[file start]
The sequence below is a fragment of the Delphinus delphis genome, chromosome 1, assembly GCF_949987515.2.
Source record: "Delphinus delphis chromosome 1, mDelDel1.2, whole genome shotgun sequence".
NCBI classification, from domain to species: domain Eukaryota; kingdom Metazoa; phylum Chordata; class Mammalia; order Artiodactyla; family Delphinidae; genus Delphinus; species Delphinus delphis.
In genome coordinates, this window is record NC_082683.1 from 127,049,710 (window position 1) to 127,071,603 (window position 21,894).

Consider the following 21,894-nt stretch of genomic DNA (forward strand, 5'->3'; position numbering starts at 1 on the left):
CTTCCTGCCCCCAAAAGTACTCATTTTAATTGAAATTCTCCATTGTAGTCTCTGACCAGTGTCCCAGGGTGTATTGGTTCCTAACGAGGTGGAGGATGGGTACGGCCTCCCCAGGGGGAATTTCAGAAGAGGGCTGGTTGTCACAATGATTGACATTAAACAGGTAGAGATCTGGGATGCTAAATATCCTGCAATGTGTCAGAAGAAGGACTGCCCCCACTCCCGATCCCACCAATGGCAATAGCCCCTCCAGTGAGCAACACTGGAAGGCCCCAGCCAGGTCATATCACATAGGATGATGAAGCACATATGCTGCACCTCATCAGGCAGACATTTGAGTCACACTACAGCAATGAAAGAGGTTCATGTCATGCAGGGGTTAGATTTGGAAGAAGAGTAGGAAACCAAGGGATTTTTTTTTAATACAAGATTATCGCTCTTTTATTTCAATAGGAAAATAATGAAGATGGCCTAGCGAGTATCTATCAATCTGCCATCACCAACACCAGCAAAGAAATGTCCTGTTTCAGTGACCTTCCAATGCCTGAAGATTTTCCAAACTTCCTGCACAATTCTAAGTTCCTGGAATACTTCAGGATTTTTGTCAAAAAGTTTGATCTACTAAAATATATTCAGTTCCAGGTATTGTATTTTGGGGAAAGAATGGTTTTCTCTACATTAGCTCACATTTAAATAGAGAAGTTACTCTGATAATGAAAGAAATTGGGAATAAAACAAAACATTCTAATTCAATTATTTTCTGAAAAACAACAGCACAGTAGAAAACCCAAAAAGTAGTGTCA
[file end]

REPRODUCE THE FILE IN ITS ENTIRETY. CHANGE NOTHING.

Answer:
The sequence below is a fragment of the Delphinus delphis genome, chromosome 1, assembly GCF_949987515.2.
Source record: "Delphinus delphis chromosome 1, mDelDel1.2, whole genome shotgun sequence".
NCBI classification, from domain to species: domain Eukaryota; kingdom Metazoa; phylum Chordata; class Mammalia; order Artiodactyla; family Delphinidae; genus Delphinus; species Delphinus delphis.
In genome coordinates, this window is record NC_082683.1 from 127,049,710 (window position 1) to 127,071,603 (window position 21,894).

Consider the following 21,894-nt stretch of genomic DNA (forward strand, 5'->3'; position numbering starts at 1 on the left):
CTTCCTGCCCCCAAAAGTACTCATTTTAATTGAAATTCTCCATTGTAGTCTCTGACCAGTGTCCCAGGGTGTATTGGTTCCTAACGAGGTGGAGGATGGGTACGGCCTCCCCAGGGGGAATTTCAGAAGAGGGCTGGTTGTCACAATGATTGACATTAAACAGGTAGAGATCTGGGATGCTAAATATCCTGCAATGTGTCAGAAGAAGGACTGCCCCCACTCCCGATCCCACCAATGGCAATAGCCCCTCCAGTGAGCAACACTGGAAGGCCCCAGCCAGGTCATATCACATAGGATGATGAAGCACATATGCTGCACCTCATCAGGCAGACATTTGAGTCACACTACAGCAATGAAAGAGGTTCATGTCATGCAGGGGTTAGATTTGGAAGAAGAGTAGGAAACCAAGGGATTTTTTTTTAATACAAGATTATCGCTCTTTTATTTCAATAGGAAAATAATGAAGATGGCCTAGCGAGTATCTATCAATCTGCCATCACCAACACCAGCAAAGAAATGTCCTGTTTCAGTGACCTTCCAATGCCTGAAGATTTTCCAAACTTCCTGCACAATTCTAAGTTCCTGGAATACTTCAGGATTTTTGTCAAAAAGTTTGATCTACTAAAATATATTCAGTTCCAGGTATTGTATTTTGGGGAAAGAATGGTTTTCTCTACATTAGCTCACATTTAAATAGAGAAGTTACTCTGATAATGAAAGAAATTGGGAATAAAACAAAACATTCTAATTCAATTATTTTCTGAAAAACAACAGCACAGTAGAAAACCCAAAAAGTAGTGTCA